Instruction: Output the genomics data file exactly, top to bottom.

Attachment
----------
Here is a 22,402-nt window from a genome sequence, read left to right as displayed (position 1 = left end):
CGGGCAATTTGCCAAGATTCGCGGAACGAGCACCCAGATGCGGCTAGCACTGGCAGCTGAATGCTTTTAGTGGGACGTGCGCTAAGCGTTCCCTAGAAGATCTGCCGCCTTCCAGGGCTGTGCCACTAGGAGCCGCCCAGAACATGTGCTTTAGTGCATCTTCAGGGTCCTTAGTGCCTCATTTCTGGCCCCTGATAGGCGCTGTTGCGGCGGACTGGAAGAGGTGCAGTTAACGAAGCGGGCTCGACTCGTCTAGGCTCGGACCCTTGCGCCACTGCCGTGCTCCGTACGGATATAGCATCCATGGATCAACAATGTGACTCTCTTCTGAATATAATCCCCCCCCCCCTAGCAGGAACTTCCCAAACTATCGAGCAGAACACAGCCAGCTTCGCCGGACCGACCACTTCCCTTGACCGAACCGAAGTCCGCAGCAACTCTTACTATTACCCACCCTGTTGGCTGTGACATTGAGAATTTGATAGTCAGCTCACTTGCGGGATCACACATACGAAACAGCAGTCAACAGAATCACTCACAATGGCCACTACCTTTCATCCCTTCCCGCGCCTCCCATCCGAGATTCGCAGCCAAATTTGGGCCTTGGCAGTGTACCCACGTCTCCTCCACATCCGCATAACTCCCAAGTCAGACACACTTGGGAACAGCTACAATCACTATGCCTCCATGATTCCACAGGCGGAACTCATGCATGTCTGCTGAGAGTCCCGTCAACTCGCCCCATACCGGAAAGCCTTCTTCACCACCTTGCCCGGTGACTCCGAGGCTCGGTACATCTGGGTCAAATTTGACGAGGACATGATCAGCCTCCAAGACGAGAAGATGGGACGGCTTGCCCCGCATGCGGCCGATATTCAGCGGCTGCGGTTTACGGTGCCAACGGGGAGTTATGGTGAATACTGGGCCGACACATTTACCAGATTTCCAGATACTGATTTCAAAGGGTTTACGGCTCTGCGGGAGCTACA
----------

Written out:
Here is a 22,402-nt window from a genome sequence, read left to right as displayed (position 1 = left end):
CGGGCAATTTGCCAAGATTCGCGGAACGAGCACCCAGATGCGGCTAGCACTGGCAGCTGAATGCTTTTAGTGGGACGTGCGCTAAGCGTTCCCTAGAAGATCTGCCGCCTTCCAGGGCTGTGCCACTAGGAGCCGCCCAGAACATGTGCTTTAGTGCATCTTCAGGGTCCTTAGTGCCTCATTTCTGGCCCCTGATAGGCGCTGTTGCGGCGGACTGGAAGAGGTGCAGTTAACGAAGCGGGCTCGACTCGTCTAGGCTCGGACCCTTGCGCCACTGCCGTGCTCCGTACGGATATAGCATCCATGGATCAACAATGTGACTCTCTTCTGAATATAATCCCCCCCCCCCTAGCAGGAACTTCCCAAACTATCGAGCAGAACACAGCCAGCTTCGCCGGACCGACCACTTCCCTTGACCGAACCGAAGTCCGCAGCAACTCTTACTATTACCCACCCTGTTGGCTGTGACATTGAGAATTTGATAGTCAGCTCACTTGCGGGATCACACATACGAAACAGCAGTCAACAGAATCACTCACAATGGCCACTACCTTTCATCCCTTCCCGCGCCTCCCATCCGAGATTCGCAGCCAAATTTGGGCCTTGGCAGTGTACCCACGTCTCCTCCACATCCGCATAACTCCCAAGTCAGACACACTTGGGAACAGCTACAATCACTATGCCTCCATGATTCCACAGGCGGAACTCATGCATGTCTGCTGAGAGTCCCGTCAACTCGCCCCATACCGGAAAGCCTTCTTCACCACCTTGCCCGGTGACTCCGAGGCTCGGTACATCTGGGTCAAATTTGACGAGGACATGATCAGCCTCCAAGACGAGAAGATGGGACGGCTTGCCCCGCATGCGGCCGATATTCAGCGGCTGCGGTTTACGGTGCCAACGGGGAGTTATGGTGAATACTGGGCCGACACATTTACCAGATTTCCAGATACTGATTTCAAAGGGTTTACGGCTCTGCGGGAGCTACA